Tech Report – T-Mobile Sidekick 4G
If it’s possible to be nostalgic for a smartphone, then T-Mobile’s original Sidekick – first launched in 2002 – would be a worthy candidate. Beloved by parents and teens alike for its affordability as well as its many cool features, the Sidekick spawned dozens of would-be imitators, including Nokia’s N-Gage, the Palm Pixi, and Microsoft’s Kin.
Running on a Java-based operating system known as DangerOS, the Sidekick was one of the first smartphones to be built around instant messaging and social networking applications, thereby appealing to a younger audience that believed mobile phones were for texting not talking. Later versions included the SK3, the Sidekick iD, and the Sidekick LX, all from Sharp, and the Sidekick Slide from Motorola.
Danger was ultimately acquired by Microsoft, and the Sidekick took a back seat as the Redmond-based giant put all its mobile resources into developing the Kin. The fact that the Kin itself was discontinued late last year may have something to do with the decision by T-Mobile and Samsung to dust off the Sidekick brand and give it another chance.
Although the new T-Mobile Sidekick 4G will still be aimed at teens, with texting and social network integration two of its many features, parents should be aware that this version offers a whole lot more than that. First, the Sidekick 4G runs Android 2.2, with access to the tens of thousands of apps in the Android Market. Second, Sidekick 4G users will be able to buy or rent from the thousands of movies and TV shows in the Samsung Media Hub catalog.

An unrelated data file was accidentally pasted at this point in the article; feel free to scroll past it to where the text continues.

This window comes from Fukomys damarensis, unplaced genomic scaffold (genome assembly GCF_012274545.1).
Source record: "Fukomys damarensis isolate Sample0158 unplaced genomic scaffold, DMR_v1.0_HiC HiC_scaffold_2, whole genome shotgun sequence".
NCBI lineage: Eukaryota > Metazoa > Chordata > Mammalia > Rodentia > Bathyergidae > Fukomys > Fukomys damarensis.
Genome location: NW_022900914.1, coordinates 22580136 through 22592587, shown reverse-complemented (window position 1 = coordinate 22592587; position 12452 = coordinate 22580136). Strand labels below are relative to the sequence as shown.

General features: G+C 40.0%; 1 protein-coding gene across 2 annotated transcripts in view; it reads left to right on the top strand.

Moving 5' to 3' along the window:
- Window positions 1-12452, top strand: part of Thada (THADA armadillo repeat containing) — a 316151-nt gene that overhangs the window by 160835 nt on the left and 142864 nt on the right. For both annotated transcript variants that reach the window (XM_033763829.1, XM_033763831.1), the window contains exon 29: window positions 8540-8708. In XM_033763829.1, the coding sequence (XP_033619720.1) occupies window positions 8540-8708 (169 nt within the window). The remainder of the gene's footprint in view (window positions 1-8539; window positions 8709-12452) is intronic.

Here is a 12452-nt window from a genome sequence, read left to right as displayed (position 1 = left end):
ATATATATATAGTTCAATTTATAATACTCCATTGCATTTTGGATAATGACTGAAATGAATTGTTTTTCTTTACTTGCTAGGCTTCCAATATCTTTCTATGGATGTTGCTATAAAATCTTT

Video streaming movies and playing downloadable games will be particularly appealing to kids due to the lightning-fast T-Mobile 4G network, but that could also lead to some hefty costs. T-Mobile has stated that these downloads will be charged through the regular phone bill, so parents may only learn of these expensive purchases after the damage is done.
Lastly, the Sidekick 4G has a front-facing camera and can make video calls using the Qik Android app. Again, even if you were OK with your child making video calls on his or her smartphone, it is likely to be another big data drain.
On the positive side, T-Mobile has announced that the Sidekick 4G will come with a service called DriveSmart, which helps prevent distracted driving by providing automated incoming call and message management. There will also be a DriveSmart Plus service, which gives parents advanced controls and the ability to activate the service automatically.
The Sidekick 4G is expected to be available later this spring. It will come with a choice of matte black or pearl magenta. No pricing or service plan information has yet been announced.